Unintentionally running data manipulation scripts on a Production database is obviously bad. In this post, I'll share some tips for working with Production databases so the same thing doesn't happen to you.
1. Check your Database Connections
Double-check your database connection before running any scripts. Oftentimes, this simple check is all you need to do, to avoid accidentally deleting data in a Production database.
2. Start new instance of SQL Server Management Studio
When connecting to a Production database, start up a new instance of SQL Server Management Studio. The idea is to keep scripts between Production and other databases separate. This helps you distinguish between database connections. And hopefully stop you from running a script that will mess up the Production database.
3. Work off Database Backups
Better yet, if you have the option, restore a backup copy of the Production database on a dev box and work off that. This way, you can mess with the data and not worry about affecting Production.
4. Use Database Transactions
If the script you are running has the potential to change a databases' data or schema - like if it has the words ALTER, CREATE, DELETE, INSERT, UPDATE, or any other statement that can modify the contents of a database - then you should be wrapping the scripts in a transaction. BEGIN TRAN is your friend. I do this even when I'm running the scripts on a local database instance. It might sound like overkill to use transactions on scripts running on non-PROD databases, and maybe it is. But what's an extra 10 seconds or so of doing that, if it prevents you from accidentally blowing up the Production database? I do it for peace of mind. It's part of routine for me now. Anytime I write a script that has the words ALTER, CREATE, DELETE, INSERT or UPDATE, I wrap them in a transaction. Doesn't even matter what database I'm connected to.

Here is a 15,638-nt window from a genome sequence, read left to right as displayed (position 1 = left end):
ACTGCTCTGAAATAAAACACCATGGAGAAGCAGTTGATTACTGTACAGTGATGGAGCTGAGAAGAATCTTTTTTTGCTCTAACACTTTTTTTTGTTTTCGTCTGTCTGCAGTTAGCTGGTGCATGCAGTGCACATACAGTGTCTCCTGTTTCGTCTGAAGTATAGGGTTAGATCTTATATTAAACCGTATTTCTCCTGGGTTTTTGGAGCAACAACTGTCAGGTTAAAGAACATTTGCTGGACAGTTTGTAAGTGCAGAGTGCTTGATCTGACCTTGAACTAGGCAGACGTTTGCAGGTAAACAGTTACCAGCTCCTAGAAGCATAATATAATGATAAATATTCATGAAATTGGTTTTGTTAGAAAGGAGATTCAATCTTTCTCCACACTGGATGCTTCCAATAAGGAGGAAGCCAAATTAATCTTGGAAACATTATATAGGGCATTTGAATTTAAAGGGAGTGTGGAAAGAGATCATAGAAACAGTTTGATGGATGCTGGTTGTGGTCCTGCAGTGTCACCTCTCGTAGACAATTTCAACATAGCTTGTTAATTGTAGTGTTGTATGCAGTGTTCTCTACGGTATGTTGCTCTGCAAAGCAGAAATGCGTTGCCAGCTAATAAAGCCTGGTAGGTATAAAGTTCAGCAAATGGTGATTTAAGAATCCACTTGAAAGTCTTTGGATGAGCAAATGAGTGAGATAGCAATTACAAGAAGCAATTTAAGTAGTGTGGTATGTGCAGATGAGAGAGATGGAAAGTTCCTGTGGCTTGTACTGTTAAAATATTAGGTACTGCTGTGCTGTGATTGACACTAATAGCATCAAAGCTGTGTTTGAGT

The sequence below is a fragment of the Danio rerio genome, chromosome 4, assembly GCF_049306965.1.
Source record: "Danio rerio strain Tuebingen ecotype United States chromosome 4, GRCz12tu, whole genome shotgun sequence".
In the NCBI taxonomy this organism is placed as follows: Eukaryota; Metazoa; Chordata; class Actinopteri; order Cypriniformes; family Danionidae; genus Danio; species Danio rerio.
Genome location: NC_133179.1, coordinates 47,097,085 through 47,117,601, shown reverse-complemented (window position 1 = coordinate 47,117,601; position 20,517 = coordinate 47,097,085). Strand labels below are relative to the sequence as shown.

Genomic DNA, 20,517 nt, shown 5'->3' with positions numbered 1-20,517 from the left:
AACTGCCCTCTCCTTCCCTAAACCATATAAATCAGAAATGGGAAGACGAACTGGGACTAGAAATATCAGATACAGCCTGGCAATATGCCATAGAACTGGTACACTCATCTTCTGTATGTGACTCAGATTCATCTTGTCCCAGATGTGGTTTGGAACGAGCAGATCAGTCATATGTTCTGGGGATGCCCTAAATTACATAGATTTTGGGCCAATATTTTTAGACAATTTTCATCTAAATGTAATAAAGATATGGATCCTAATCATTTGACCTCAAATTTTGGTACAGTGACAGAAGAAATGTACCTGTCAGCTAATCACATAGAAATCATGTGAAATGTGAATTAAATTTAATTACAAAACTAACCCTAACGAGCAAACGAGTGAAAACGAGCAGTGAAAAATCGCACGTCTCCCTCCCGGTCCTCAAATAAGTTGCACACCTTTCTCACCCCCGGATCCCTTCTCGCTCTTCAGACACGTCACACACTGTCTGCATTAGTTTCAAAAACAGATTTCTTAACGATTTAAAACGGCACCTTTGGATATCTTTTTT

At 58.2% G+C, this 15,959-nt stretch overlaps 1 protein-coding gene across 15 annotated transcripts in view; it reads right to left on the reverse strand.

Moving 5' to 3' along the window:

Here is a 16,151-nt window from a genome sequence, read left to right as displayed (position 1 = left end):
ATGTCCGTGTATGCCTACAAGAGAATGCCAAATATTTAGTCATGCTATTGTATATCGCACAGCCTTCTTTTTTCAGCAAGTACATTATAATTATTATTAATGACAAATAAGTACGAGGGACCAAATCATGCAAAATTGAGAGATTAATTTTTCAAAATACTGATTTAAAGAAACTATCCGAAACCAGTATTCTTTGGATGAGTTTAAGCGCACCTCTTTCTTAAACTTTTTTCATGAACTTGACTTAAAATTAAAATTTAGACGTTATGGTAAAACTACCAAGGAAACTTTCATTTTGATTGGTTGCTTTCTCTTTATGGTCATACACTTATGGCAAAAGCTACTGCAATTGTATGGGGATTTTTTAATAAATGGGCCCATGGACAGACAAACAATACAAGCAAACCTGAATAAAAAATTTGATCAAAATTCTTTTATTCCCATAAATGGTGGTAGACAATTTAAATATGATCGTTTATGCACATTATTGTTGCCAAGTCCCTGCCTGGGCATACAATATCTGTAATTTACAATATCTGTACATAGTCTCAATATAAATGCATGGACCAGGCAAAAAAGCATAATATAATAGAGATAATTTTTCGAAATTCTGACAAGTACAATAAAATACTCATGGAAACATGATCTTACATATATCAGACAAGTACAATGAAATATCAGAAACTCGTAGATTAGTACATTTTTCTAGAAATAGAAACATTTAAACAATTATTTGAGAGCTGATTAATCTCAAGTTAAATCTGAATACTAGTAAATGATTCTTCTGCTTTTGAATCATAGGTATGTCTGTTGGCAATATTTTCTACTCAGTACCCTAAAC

This is how I wrap scripts in a transaction:
BEGIN TRAN -- ALTER, CREATE, DELETE, INSERT, UPDATE Statements go here ROLLBACK TRAN COMMIT TRAN
I use it this way: I highlight the scripts starting from BEGIN TRAN and stop just before the ROLLBACK TRAN statement. I run those and double-check the results. This gives me the opportunity to either ROLLBACK or COMMIT depending on the results.
Also, you'll notice above that I have a ROLLBACK TRAN just before the COMMIT TRAN statement. This is just an extra safety precaution that can be especially useful when you're sending out scripts to someone else. They might accidentally run the scripts in a Production database, but the ROLLBACK TRAN will make sure nothing bad happens.
5. Close Instances of SQL Server Management Studio
Before going home or logging off from work, close any instances of SQL Server Management Studio, especially those that you used to connect to a Production database. You'll want to do this because closing an SSMS instance while you have an open transaction, will cause it to display a warning. An open transaction has the potential to block queries and cause timeouts. This will remind you to either rollback or commit your transactions before logging off.
That's it for today. I hope those tips are helpful. If you have your own tips for working with Production databases, do share them by leaving a comment below or sending me an email.comments powered by Disqus